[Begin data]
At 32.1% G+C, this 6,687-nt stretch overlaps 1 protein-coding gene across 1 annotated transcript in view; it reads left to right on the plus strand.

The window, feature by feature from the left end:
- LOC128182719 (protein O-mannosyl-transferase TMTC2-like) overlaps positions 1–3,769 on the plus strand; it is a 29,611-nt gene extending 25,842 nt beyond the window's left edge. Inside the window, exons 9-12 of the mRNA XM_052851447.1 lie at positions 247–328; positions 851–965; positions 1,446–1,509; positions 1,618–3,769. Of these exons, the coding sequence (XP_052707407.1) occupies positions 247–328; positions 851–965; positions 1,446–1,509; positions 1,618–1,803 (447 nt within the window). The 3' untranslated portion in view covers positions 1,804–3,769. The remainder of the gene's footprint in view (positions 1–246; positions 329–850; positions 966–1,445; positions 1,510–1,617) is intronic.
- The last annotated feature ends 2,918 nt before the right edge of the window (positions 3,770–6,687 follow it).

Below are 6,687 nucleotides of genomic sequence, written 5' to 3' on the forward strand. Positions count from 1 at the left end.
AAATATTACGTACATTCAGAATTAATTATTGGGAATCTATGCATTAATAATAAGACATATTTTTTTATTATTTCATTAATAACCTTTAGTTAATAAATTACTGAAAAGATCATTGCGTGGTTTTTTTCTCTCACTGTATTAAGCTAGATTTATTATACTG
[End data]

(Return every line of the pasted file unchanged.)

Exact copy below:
At 32.1% G+C, this 6,687-nt stretch overlaps 1 protein-coding gene across 1 annotated transcript in view; it reads left to right on the plus strand.

The window, feature by feature from the left end:
- LOC128182719 (protein O-mannosyl-transferase TMTC2-like) overlaps positions 1–3,769 on the plus strand; it is a 29,611-nt gene extending 25,842 nt beyond the window's left edge. Inside the window, exons 9-12 of the mRNA XM_052851447.1 lie at positions 247–328; positions 851–965; positions 1,446–1,509; positions 1,618–3,769. Of these exons, the coding sequence (XP_052707407.1) occupies positions 247–328; positions 851–965; positions 1,446–1,509; positions 1,618–1,803 (447 nt within the window). The 3' untranslated portion in view covers positions 1,804–3,769. The remainder of the gene's footprint in view (positions 1–246; positions 329–850; positions 966–1,445; positions 1,510–1,617) is intronic.
- The last annotated feature ends 2,918 nt before the right edge of the window (positions 3,770–6,687 follow it).

Below are 6,687 nucleotides of genomic sequence, written 5' to 3' on the forward strand. Positions count from 1 at the left end.
AAATATTACGTACATTCAGAATTAATTATTGGGAATCTATGCATTAATAATAAGACATATTTTTTTATTATTTCATTAATAACCTTTAGTTAATAAATTACTGAAAAGATCATTGCGTGGTTTTTTTCTCTCACTGTATTAAGCTAGATTTATTATACTG